RollerCoaster Tycoon 3 Complete Edition, developed and published by Frontier for Nintendo Switch, is a remastered, updated version of the classic 2004 construction and management simulator. While the heart of RollerCoaster Tycoon 3 is present in the Switch version, the gameplay is painful and difficult to navigate, creating a disappointing and frustrating experience.
In RollerCoaster Tycoon 3, players build and manage their own amusement parks, either in free play modes or a career mode that requests certain milestones from your park. The complete edition of the game also includes the Soaked and Wild expansions, letting players create waterparks and exotic animal exhibits in addition to regular rollercoasters.
The goal of the game, even in free play, is to create and manage a fun and exciting amusement park. To do this, you not only place and build your own rollercoasters, but manage every aspect of the park. This includes food stands, staff, prices, and more. The gameplay is ultimately a fine balance between going all out and building the park of your dreams and a business simulation of supply and demand and safety regulations.
RollerCoaster Tycoon 3 Complete Edition is certainly full of great content, especially for fans who grew up playing the original versions on PC. There’s no shortage of different rollercoasters to create and almost everything is customizable. The ability to spice the park up with the expansions was fantastic as well, allowing creativity for players who want to focus on the design aspect of the game. Personally, I enjoyed messing around with the two expansions included in the Complete Edition. While the instructions on how to make the water rides actually function weren’t explained well, I did like the variety that swimming pools and exotic animals added to the park. Not only could I make ridiculously shaped swimming pools, but I could make my visitors stare at lions and tigers while I did it.
Unfortunately, the Nintendo Switch port is so difficult to control that the joy of creating a park is almost nonexistent. The game is very obviously a PC port, which would be fine except the controls are so poorly adapted that it feels impossible to play efficiently on console. Additionally, the game feels dated, which I expected considering it’s just a remaster instead of a total remake. However, the gameplay is still so clunky and poorly adapted for console that I’m not sure newcomers to the series would fall in love with RollerCoaster Tycoon 3 like I did in 2004. It doesn’t feel like an older game made available to modern audiences – it just feels like a chore.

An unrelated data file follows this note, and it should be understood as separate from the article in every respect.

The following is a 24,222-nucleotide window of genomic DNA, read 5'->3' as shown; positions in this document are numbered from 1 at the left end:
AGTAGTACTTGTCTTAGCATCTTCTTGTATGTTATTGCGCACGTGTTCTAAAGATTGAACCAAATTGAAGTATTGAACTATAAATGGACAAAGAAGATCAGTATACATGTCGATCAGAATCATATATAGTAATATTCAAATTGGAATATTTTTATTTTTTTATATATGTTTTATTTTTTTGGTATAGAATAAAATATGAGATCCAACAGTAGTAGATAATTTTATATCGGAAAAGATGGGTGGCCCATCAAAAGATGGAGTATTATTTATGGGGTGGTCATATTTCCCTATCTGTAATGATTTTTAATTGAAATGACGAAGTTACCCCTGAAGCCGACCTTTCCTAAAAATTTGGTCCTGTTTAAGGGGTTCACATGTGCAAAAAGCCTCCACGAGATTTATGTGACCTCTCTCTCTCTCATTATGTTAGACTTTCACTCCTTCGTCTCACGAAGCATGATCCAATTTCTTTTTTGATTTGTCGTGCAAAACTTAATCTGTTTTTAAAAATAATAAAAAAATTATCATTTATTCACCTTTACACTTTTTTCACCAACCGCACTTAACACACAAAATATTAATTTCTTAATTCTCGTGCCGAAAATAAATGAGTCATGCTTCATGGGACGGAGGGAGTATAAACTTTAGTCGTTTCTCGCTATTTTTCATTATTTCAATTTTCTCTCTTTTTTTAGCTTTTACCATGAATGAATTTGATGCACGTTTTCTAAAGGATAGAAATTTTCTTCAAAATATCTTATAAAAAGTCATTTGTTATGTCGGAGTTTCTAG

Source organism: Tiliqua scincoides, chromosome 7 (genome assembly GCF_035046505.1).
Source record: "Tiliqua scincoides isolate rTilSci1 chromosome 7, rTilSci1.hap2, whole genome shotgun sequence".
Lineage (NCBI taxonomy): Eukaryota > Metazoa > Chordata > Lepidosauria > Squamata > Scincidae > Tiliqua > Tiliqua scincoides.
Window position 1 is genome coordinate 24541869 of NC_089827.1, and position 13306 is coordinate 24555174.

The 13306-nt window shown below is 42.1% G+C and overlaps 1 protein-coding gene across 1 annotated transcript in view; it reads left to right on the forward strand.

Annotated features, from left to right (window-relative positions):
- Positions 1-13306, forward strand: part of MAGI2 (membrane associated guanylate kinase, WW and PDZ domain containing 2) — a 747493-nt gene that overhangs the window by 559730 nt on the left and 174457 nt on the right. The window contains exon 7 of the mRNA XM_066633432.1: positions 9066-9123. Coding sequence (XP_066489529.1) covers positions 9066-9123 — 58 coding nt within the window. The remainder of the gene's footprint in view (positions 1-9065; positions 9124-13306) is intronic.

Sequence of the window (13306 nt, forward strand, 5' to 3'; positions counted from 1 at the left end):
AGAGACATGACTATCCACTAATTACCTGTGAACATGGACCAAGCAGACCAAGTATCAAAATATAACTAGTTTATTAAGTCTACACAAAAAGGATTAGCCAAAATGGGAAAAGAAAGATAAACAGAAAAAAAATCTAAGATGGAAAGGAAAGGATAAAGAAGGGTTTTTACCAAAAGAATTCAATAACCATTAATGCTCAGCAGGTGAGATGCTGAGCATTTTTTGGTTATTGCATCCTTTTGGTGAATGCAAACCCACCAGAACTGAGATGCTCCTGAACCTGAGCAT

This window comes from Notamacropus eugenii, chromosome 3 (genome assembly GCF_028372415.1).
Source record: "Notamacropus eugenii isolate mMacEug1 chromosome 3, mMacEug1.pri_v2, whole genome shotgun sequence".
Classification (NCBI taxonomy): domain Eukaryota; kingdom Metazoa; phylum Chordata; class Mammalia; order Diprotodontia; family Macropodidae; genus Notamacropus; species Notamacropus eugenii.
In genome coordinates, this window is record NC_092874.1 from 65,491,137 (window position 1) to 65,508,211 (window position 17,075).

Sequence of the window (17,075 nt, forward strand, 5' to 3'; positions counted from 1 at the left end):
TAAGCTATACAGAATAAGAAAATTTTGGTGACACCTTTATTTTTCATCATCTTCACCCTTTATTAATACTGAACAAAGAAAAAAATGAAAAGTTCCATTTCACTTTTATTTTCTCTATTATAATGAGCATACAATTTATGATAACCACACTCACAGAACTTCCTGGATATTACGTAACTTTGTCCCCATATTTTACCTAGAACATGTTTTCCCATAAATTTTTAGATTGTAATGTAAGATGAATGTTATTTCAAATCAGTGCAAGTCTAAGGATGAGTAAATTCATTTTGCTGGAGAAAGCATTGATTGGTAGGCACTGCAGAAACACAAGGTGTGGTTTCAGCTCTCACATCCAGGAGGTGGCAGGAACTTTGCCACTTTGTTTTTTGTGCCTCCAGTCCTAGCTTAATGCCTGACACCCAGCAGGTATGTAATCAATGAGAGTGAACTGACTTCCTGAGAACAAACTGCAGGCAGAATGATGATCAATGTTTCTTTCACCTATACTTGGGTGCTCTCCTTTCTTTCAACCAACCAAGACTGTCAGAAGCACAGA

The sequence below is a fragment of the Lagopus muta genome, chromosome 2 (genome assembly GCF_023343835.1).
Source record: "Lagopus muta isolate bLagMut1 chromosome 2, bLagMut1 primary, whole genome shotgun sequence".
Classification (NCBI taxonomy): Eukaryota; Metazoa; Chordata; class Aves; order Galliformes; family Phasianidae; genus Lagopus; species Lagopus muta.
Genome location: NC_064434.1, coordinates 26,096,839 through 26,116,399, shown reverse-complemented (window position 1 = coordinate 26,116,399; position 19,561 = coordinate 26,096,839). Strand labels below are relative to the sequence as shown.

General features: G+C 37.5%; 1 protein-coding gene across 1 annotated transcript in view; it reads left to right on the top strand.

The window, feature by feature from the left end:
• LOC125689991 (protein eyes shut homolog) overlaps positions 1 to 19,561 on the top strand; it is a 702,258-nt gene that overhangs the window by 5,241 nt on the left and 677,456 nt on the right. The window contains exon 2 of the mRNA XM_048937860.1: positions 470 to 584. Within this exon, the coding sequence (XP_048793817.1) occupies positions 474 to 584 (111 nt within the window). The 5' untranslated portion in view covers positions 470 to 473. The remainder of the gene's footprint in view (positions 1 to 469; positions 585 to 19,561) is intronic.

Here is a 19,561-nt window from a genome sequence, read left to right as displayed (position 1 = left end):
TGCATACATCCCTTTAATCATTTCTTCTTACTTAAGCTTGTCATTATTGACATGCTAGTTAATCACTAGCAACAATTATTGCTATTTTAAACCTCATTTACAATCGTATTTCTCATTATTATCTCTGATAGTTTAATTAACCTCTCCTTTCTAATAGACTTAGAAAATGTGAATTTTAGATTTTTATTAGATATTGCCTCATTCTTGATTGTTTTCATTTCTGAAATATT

The game relies too heavily on holding down the trigger buttons. For example, to build shops or rollercoasters, you need to hold down the left trigger button and select options from a circular menu. However, as a simulation and management game, there are so many menus to dig through that it becomes increasingly difficult to navigate.
The camera angles typically aren’t the best either, making the map a little tricky to figure out. Generally, it wasn’t an issue when placing pre-made stores or rollercoasters. However, when trying to build your own rollercoasters or implementing water rides, it’s hard to see exactly what you’re doing without spending a lot of time toying with all the controls.
Overall, RollerCoaster Tycoon 3 is a great game, but not on Nintendo Switch. The controls are too difficult and not well optimized for a console experience. The menus are hard to navigate and park customization is difficult to do using only buttons when it is so clearly meant for the finesse of a mouse and keyboard. My time with RollerCoaster Tycoon 3 Complete Edition on Nintendo Switch was incredibly disappointing – I was hoping for a great nostalgic trip to the early 2000s, but instead, I was met with bulky and burdensome gameplay that made an originally fun game tedious.
RollerCoaster Tycoon 3 Complete Edition is available now on Nintendo Switch and PC.
RollerCoaster Tycoon 3
Overall, RollerCoaster Tycoon 3 is a great game, but not on Nintendo Switch. The controls are too difficult and not well optimized for a console experience. The menus are hard to navigate and park customization is difficult to do using only buttons when it is so clearly meant for the finesse of a mouse and keyboard.